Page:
The FY 2012 budget also requests funding to continue building the National Ecological Observatory Network (NEON) and the Ocean Observatories Initiative (OOI). According to White House documents, “The richness and diversity of America’s ecosystem and the oceans that flank America’s coasts have been a critical part of the Nation’s economy and growth throughout history. Accord¬ingly, the Administration proposes $88 million for the second year of construction of the National Ecological Observatory Network (NEON). NEON will collect data across the United States on the impacts of climate change, land use change, and invasive species on natural resources and biodi¬versity. The Administration also proposes $103 million for the fourth year of construction of the Ocean Observatories Initiative (OOI). OOI will consist of an integrated network of deep-sea buoys, regional cabled nodes on the seafloor, and coastal observatories that will provide continu¬ous, interactive access to the ocean.”

The budget request for NSF continues to propose investments in areas that could lay the “groundwork for the industries and jobs of the future and a renaissance in American manufacturing.” Related to this policy objective, the budget proposes $117 million for “cyber-infrastructure” activities that “will accelerate the pace of discovery in all research disciplines, and $12 million for a new program that will fund a suite of activities that promote greater interdisciplinary research.”

At First Look: USGS to Be Cut Under President’s Budget

According to White House budget documents, the President’s FY 2012 budget would provide $12 billion for the Department of the Interior, “a level that is roughly the same as in previous years.” Moreover, the White House states: “This reflects a continued increase in land and water conservation programs—an Administration priority—and an increase for offshore oil drilling oversight in the wake of the Gulf Coast oil spill. As with all Departments, cuts had to be made in other worthy areas including construction programs for tribal facilities, national parks, wildlife refuges, and public lands.”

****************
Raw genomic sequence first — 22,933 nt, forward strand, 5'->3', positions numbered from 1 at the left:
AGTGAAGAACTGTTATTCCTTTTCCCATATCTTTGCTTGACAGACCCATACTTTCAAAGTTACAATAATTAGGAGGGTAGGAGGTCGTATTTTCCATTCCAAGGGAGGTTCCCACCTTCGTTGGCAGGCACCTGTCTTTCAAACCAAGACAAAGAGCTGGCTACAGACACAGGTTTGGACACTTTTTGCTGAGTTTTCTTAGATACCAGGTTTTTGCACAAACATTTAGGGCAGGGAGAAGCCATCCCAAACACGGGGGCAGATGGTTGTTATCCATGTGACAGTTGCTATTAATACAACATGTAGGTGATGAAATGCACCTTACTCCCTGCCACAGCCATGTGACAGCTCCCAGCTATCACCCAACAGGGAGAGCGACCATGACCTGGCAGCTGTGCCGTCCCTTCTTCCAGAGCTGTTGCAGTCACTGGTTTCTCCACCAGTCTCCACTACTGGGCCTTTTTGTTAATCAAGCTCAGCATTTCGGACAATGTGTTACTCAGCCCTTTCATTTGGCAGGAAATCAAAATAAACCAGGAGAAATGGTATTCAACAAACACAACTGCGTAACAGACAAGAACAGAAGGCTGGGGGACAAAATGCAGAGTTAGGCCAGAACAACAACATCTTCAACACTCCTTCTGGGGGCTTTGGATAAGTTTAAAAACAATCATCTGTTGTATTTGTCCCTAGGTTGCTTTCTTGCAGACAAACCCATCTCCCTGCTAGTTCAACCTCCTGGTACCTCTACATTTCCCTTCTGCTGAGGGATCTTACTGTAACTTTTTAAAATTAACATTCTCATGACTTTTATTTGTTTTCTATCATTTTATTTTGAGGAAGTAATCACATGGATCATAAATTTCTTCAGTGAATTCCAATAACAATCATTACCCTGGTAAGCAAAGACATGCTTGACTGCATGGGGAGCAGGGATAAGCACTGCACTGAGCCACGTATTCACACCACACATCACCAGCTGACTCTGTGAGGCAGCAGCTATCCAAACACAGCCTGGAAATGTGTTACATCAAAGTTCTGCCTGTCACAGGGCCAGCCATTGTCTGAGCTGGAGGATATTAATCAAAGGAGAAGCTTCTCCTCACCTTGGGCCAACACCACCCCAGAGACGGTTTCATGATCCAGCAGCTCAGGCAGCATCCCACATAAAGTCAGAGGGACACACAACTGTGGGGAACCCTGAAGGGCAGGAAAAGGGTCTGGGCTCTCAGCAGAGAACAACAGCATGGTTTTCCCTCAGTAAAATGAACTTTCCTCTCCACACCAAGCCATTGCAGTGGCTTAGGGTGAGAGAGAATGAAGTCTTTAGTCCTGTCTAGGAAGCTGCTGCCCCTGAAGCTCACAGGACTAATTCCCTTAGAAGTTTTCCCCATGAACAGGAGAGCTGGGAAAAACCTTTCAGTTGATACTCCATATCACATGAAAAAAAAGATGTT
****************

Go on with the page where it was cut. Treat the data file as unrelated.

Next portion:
Additionally, programmatic increases for conservation and drilling oversight would be offset by cuts to the budget of the United States Geological Survey (USGS). Details on the impacts to specific USGS programs will not be available until the agency releases its full FY 2012 budget request, which should happen this week.

A Glance at Other Agencies

  • Environmental Protection Agency would receive roughly $9 billion, a $1.3 billion decrease.
  • Department of the Interior would receive approximately $12 billion, a $92 million decrease.
  • National Institutes of Health would receive roughly $31.8 billion, which would provide a $1.0 billion increase.
  • National Oceanic and Atmospheric Administration would receive roughly $5.5 billion, which represents an increase of approximately $645 million.
  • United States Department of Agriculture: Agricultural research would decline by roughly $472 million, placing this function at $2.3 billion. However, it appears that the Agriculture and Food Research Initiative could receive a 24 percent increase, brining the program area to roughly $325 million. Increased funding within this area appears to be targeted toward human nutrition and obesity reduction, food safety, sustainable bioenergy, global food security, and climate change.
  • United States Forest Service would be trimmed by $176 million, dropping the agency to $5.1 billion.
  • Department of Energy would receive a 12 percent increase, bringing the agency to $29.5 billion. Within Energy, the Office of Science would grow by $452 million, brining its FY 2012 budget to $5.4 billion.
  • National Aeronautics and Space Administration would remain at the FY 2010 enacted funding level of $18.7 billion.
  • National Institute of Standards and Technology would hit the $1 billion mark, if the proposed $141 million budget increase is appropriated.